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Dr. Kemp Mabry
Ireland trip beneficial to students
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    Dr. Howard Keeley, his wife, Jessica, and their children, Fielding and Mary Georgia, recently returned from a 20-day trip to Ireland. Dr. Keeley, who is director of GSU’s Center for Irish Studies, is a native of Dublin, Ireland.
    While in Ireland, in addition to a Christmas visit with family, Dr. Keeley was able to make arrangements with the University of Limerick, a regional university with a student body similar to that at GSU. Under these arrangements, GSU students will be able to study for a regular semester or during the summer at the University of Limerick. Accompanying Dr. Keeley for the business portion of his trip was Dr. Jane Rhoades-Hudak, the dean of GSU’s College of Liberal Arts and Social Sciences.
    I have asked Dr. Keeley to give us his report on the arrangements made with the University of Limerick. He writes:
    “Thanks to the outstanding support we receive from the community in Statesboro and Bulloch County, our Center for Irish Studies continues to grow and strengthen. Part of my vision for the Center is to establish a relationship with an Irish university so that our students can study in Ireland. The Board of Regents has challenged all institutions in the University System of Georgia to make quality study-abroad opportunities available to the young people of our state. I’m proud that GSU’s Center for Irish Studies is taking a lead in this regard, with particular help from Dean Rhoades-Hudak and Dr. Nancy Shumaker (director of the Center for International Studies).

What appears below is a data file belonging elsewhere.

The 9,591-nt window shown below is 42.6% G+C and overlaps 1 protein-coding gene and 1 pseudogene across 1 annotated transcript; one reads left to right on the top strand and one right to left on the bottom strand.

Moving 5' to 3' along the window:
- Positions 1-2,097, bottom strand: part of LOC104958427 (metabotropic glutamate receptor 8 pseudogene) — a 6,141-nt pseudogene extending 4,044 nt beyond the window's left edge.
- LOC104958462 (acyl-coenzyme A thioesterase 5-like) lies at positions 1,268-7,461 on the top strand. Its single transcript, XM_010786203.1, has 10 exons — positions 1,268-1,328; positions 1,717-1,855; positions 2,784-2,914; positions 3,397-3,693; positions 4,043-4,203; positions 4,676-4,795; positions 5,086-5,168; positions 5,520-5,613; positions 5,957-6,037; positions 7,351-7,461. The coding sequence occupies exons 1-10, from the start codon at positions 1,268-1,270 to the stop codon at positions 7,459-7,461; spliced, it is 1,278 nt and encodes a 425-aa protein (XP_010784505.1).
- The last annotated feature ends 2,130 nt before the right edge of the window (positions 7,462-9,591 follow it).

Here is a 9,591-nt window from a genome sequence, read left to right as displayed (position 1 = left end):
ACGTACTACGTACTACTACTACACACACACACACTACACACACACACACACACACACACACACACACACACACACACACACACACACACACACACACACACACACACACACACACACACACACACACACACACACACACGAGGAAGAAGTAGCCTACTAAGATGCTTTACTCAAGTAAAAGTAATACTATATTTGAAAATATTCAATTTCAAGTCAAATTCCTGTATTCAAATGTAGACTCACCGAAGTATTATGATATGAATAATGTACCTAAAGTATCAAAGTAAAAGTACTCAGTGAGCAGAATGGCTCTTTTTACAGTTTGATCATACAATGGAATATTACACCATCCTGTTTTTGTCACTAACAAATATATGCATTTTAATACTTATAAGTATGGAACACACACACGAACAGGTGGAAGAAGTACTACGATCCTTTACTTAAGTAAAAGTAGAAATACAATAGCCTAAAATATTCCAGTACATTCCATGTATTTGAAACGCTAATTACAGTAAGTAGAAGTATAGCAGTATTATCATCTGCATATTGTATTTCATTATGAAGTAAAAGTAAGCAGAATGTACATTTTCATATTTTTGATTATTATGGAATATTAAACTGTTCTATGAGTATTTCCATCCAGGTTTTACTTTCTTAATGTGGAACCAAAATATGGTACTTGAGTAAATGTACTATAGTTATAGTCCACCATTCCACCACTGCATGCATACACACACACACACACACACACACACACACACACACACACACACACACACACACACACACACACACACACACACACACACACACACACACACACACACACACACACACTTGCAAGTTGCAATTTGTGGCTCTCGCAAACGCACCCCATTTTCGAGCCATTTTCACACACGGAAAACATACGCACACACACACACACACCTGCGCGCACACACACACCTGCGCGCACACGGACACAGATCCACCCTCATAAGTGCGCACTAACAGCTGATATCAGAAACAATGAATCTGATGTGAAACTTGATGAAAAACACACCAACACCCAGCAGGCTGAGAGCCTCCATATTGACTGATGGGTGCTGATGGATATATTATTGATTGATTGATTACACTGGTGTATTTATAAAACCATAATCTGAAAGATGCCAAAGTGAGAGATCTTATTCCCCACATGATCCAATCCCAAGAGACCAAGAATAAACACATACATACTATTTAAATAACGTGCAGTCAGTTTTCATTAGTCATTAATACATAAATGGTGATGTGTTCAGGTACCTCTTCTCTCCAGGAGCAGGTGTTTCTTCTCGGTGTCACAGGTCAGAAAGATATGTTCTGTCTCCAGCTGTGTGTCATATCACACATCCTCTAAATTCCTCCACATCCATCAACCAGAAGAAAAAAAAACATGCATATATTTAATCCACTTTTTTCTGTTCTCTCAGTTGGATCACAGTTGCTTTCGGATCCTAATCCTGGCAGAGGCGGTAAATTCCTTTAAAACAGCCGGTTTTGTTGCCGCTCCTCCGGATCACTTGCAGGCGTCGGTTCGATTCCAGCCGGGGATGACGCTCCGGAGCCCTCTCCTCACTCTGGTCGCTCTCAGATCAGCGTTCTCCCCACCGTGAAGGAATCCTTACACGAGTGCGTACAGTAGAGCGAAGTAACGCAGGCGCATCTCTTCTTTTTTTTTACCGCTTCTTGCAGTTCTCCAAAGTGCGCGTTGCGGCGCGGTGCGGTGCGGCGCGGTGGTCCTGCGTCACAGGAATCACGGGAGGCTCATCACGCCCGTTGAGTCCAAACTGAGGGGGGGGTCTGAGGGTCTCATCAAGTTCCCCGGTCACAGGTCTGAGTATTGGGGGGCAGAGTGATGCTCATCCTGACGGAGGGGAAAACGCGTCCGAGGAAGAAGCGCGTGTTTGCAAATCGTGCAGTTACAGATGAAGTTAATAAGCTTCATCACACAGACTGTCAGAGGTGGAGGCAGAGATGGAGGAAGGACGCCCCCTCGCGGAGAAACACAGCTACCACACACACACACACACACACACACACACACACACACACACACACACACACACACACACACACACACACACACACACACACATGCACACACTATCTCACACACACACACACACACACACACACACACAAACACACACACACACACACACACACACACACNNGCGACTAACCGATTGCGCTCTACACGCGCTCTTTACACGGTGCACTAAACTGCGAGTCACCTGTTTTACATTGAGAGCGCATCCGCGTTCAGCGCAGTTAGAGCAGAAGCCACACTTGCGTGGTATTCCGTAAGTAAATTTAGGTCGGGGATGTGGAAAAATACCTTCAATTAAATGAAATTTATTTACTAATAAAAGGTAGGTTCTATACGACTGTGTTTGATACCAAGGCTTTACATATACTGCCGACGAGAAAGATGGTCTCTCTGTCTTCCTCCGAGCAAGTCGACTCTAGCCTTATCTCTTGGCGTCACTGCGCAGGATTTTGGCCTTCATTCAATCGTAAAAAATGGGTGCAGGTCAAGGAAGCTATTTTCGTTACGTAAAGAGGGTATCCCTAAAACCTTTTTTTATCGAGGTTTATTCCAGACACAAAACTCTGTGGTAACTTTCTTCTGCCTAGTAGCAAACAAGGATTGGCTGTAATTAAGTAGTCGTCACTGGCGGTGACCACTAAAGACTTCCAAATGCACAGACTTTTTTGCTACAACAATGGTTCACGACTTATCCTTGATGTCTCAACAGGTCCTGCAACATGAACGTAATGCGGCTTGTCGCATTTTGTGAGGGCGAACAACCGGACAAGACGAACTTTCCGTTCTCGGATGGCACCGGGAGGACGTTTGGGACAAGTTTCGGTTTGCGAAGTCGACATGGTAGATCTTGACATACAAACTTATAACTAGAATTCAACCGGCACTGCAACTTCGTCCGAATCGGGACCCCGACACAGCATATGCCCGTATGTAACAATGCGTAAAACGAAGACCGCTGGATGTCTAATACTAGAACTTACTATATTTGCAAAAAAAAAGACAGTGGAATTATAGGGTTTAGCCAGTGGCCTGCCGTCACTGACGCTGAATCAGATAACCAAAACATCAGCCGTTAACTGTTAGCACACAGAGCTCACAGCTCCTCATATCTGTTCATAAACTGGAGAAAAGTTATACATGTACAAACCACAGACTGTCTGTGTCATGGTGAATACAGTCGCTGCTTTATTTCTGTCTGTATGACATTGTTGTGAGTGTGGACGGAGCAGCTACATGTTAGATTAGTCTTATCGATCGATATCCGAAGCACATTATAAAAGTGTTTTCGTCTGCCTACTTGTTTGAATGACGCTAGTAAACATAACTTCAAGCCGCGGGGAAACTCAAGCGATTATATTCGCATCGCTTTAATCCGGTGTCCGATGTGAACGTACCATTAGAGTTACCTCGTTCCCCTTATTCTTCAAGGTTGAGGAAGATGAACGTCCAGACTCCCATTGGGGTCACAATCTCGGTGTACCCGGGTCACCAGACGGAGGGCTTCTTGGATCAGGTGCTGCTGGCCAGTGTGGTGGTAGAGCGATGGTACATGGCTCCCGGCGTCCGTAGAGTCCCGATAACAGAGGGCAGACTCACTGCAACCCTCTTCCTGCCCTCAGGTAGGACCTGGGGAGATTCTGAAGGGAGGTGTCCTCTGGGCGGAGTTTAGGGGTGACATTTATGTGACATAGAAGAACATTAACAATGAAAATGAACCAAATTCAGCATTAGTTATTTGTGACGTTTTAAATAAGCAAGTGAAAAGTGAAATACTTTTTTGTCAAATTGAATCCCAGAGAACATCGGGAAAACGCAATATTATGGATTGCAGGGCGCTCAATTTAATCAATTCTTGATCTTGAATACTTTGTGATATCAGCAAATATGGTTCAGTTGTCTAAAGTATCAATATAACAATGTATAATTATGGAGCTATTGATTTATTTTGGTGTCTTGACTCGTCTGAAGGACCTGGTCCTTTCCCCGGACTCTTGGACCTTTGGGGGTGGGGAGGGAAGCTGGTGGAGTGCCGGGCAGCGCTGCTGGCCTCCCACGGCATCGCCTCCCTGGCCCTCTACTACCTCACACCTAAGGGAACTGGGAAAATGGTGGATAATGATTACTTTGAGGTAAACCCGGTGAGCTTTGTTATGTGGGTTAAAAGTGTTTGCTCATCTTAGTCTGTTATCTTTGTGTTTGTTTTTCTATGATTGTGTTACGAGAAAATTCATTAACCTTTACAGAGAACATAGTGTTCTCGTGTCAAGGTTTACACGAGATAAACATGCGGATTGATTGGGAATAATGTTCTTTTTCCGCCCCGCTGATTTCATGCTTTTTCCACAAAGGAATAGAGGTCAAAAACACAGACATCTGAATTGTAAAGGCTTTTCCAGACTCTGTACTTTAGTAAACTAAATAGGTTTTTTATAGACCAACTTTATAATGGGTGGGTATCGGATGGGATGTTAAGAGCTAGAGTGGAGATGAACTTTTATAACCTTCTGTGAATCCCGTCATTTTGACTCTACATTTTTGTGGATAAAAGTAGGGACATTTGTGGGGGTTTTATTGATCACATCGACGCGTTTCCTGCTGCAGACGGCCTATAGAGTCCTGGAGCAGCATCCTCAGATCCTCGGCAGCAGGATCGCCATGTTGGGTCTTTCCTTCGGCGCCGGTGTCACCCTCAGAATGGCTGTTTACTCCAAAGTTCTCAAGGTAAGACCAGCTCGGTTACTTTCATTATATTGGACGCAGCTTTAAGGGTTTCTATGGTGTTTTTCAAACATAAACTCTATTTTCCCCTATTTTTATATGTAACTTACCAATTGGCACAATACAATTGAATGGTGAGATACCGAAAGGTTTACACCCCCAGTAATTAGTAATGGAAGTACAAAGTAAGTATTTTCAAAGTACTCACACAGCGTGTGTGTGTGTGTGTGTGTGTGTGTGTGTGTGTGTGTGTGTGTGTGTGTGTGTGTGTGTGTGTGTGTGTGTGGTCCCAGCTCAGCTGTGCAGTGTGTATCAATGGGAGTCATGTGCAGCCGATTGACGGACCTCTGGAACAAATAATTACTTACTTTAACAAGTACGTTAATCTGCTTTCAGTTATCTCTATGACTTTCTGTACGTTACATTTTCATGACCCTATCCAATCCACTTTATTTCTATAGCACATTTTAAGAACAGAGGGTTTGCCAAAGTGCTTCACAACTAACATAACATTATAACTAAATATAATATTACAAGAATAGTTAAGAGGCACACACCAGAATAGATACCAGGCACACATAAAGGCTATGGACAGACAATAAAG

“There are many compelling reasons for selecting the University of Limerick as our partner, not the least of which is my belief that our students will feel welcome and, thus, be productive there. With around 11,000 students, the University of Limerick resembles GSU in important ways: it began life as a teachers’ college; it serves a large rural hinterland; and it’s on the cutting edge as regards information technology.
    “Located next door to the Irish National Technology Park, the University’s beautiful, modern campus sits on the banks of the storied River Shannon, not far from the historic town of Limerick. High-quality student accommodation abounds throughout the campus. In addition, there’s a superb range of extracurricular activities, in part because the university boasts the most advanced sports complex on the island of Ireland. Fast rail links connect Limerick to the cosmopolitan cities of Cork and Dublin, but Limerick’s also the gateway to some of Europe’s most breathtaking countryside, full of ancient monuments and castles.
    “Our GSU students will be able to spend an entire semester — fall, spring or summer — at the University of Limerick, living and studying alongside their Irish peers. A typical student will take four courses, chosen from an extensive array of exciting, relevant options. Among the selection will be courses that reflect Ireland’s modern status as earth’s “most global” economy. However, Ireland’s traditional culture is also available. The University of Limerick houses, for example, the Irish World Academy of Music and Dance, as well as Ireland’s national self-portrait and watercolor collections.
    “Drs. Rhoades-Hudak and Shumaker agree with me that this partnership with University of  Limerick is a highly significant step forward for our Center for Irish Studies, which Dr. Frederick K. Sanders and others founded just over a decade ago. We should all celebrate this new addition to our program, for the people of this community have nurtured and sustained the Center throughout its existence.”
    Given that some 35 million of us can trace our ancestry back to the Emerald Isle, it is heartening to see that GSU will now be providing this opportunity to the younger generation. As a longtime member of the board of the Center for Irish Studies, I am proud of how far we have come.
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